Environment

G7 nations back move to make it mandatory for companies to disclose their climate risk

Finance Ministers pose for a family photograph at Lancaster House during the G7 Finance Ministers meeting in London, Britain, 05 June 2021. Source: AAP

The move - backed by the UK, the US, Canada, France, Germany, Italy and Japan - would make it mandatory for all major companies to disclose information such as their carbon dioxide emissions.

The wealthy G7 countries on Saturday moved closer to mandatory disclosure of companies' climate impact despite a lack of global agreement and doubts from some NGOs.

"We support moving towards mandatory climate-related financial disclosures," their finance ministers said in a statement released after two days of meetings, adding that this would "provide consistent and decision-useful information for market participants".

The idea backed by the UK, the US, Canada, France, Germany, Italy and Japan would make it mandatory for all major companies to come clean on, for example, their carbon dioxide emissions - a crucial aspect of the transition towards cleaner energy.

Such regulations would help companies assess the financial impact of the climate crisis and make necessary changes as their countries set ambitious targets such as becoming carbon neutral by 2050.

It would also help investors who offer financing to large groups and take an ever closer interest in the impact of the climate on businesses, both in terms of performance and reputation.

The G7 says it is following the recommendations of the taskforce on climate-related financial disclosures (TCFD), put in place in 2017 with members from across the G20.

The finance ministers went even further by hailing the creation of a taskforce on nature-related financial disclosures, which covers not only the climate but also nature and biodiversity.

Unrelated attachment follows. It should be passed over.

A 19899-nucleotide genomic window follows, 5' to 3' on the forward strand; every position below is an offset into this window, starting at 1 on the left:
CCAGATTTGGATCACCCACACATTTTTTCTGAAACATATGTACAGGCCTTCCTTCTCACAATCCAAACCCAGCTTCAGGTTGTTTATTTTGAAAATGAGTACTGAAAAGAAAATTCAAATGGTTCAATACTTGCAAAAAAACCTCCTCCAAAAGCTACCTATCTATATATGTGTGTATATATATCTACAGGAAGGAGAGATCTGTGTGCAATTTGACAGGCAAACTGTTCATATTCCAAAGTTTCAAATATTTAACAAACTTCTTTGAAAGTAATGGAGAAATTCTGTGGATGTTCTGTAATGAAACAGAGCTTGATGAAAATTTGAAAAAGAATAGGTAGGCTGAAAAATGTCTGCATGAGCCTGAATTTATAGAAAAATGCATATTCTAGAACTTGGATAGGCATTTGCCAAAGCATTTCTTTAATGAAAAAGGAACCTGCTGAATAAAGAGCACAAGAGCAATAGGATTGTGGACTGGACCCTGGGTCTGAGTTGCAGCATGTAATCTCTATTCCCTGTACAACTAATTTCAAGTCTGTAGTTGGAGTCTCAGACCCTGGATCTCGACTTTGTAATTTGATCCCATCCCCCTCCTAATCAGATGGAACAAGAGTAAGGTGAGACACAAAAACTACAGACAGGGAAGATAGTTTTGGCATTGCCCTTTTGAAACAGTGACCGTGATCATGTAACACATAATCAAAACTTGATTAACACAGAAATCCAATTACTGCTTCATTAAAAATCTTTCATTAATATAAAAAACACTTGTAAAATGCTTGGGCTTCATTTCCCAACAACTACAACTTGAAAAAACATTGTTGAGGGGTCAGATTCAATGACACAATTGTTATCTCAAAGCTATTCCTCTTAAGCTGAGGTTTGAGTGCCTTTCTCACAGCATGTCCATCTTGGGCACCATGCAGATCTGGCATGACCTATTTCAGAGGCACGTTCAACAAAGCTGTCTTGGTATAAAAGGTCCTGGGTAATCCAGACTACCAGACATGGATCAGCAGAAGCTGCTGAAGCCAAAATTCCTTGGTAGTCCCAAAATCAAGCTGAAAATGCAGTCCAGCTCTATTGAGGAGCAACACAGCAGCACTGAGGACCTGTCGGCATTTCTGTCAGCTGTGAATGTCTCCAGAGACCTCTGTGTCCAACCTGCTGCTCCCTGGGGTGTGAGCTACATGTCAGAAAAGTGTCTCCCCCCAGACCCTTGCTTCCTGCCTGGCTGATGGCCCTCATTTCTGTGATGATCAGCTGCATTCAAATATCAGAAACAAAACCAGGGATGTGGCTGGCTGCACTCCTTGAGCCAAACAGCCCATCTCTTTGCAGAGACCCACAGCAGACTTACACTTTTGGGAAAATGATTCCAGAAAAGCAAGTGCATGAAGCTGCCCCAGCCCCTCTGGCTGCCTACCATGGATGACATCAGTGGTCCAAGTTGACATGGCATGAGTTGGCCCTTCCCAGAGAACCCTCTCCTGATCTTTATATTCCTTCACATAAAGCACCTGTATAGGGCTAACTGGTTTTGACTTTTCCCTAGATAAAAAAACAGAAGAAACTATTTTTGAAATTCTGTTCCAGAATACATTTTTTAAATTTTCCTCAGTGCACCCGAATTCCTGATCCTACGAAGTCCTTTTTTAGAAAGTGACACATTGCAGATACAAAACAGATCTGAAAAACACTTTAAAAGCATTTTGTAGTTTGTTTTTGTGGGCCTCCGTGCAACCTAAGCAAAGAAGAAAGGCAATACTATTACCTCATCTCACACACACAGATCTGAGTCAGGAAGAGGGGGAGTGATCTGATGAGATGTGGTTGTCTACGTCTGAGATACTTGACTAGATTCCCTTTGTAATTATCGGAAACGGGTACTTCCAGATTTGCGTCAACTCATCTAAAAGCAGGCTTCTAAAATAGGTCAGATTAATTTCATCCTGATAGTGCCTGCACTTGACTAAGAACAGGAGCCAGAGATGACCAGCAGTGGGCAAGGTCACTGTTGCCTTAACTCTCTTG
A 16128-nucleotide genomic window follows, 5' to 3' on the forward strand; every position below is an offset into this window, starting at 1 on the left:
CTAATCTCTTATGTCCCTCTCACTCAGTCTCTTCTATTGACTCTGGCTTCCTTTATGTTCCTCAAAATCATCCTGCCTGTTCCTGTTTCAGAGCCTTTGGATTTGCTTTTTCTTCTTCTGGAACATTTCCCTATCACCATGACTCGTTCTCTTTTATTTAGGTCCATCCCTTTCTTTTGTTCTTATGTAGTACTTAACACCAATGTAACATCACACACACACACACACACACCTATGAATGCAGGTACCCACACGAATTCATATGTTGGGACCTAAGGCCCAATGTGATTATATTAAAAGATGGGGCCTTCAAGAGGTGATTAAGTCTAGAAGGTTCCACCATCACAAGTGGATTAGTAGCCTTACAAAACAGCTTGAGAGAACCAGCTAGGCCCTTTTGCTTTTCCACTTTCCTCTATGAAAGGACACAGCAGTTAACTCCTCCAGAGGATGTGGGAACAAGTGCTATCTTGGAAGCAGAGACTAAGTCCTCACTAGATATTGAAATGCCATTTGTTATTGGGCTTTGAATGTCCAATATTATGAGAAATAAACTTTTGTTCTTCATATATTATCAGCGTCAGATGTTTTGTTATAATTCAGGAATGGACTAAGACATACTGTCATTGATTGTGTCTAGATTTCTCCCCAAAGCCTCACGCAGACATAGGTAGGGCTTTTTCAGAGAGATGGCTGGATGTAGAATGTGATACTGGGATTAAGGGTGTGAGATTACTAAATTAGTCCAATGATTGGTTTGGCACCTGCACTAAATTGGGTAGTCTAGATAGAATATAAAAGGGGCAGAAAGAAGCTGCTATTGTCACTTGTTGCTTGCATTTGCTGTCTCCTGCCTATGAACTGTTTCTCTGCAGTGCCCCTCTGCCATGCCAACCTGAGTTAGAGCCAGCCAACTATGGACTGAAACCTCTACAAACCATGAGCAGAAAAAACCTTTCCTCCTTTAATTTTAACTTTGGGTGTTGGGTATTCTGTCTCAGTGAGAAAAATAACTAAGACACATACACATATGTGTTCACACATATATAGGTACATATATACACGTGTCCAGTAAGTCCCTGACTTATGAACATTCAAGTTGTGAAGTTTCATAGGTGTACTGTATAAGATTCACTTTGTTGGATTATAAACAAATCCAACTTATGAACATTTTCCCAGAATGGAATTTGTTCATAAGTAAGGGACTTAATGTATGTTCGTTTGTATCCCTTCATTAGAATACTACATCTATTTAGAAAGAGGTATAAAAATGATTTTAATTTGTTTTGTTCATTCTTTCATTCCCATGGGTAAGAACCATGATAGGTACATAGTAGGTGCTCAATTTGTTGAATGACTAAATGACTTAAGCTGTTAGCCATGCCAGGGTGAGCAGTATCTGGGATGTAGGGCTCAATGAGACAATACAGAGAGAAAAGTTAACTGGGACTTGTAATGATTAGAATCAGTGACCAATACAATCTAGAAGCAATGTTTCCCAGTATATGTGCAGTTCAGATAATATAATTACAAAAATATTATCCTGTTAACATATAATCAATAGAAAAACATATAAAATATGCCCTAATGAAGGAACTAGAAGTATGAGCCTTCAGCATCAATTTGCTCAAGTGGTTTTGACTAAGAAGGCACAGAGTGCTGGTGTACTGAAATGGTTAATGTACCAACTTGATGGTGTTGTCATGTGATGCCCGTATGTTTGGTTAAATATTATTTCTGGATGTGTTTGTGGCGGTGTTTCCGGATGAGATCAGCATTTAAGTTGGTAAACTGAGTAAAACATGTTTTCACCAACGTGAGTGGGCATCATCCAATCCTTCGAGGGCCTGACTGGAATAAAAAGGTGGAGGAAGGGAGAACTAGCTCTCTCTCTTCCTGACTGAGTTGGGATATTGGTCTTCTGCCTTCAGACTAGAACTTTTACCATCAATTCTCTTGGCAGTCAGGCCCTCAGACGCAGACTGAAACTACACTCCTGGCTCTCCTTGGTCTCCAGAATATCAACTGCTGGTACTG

The challenge is that every country takes responsibility and imposes measures on its own companies and so there has to be agreement on accounting rules.

Britain already plans to force companies to go public on their environmental impact from 2025 - with the government claiming this makes it the most progressive country in the G20.

Nevertheless, disclosing such information will not be mandatory at first, and businesses in the country are only required to either publish the data or to explain why they are not doing so. 

'Proper disclosure'

The governor of the Bank of France, Francois Villeroy de Galhau, said in an interview with The Financial Times on Wednesday that a global agreement could emerge from the COP26 climate change summit in Glasgow in November.

"Proper disclosure should become mandatory - I would expect this as a first step," Mr Villeroy told the newspaper.

"Nobody expected six months ago for us to go as quickly as we did and to say perhaps we could have a positive conclusion on mandatory disclosure at the COP26."

Investors are also pushing G7 countries to do more, such as Britain's IA (Investment Association), which is urging financial regulators to make the publication of climate risks mandatory.

"Ensuring high-quality and comparable data on the impact of climate change lies at the heart of this," said Chris Cummings, CEO of the IA.

For their part, NGOs warn that the latest measure is no guarantee that the business world will play its part in energy transition.

"Disclosures should have been mandatory a long time ago, but at this stage of the climate and ecological crisis, calling for better data is a dangerous distraction," said David Barmes, an economist at Positive Money.

"Markets will not save the day," he said, adding that in his view, the G7 governments should mainly work with central banks and regulators to "actively shift finance out of fossil fuels and other environmentally harmful activities". 

NGOs said on Wednesday in a report that G7 countries had missed a chance to become greener during the pandemic by massively subsidising polluting sectors such as air travel, despite their climate commitments.

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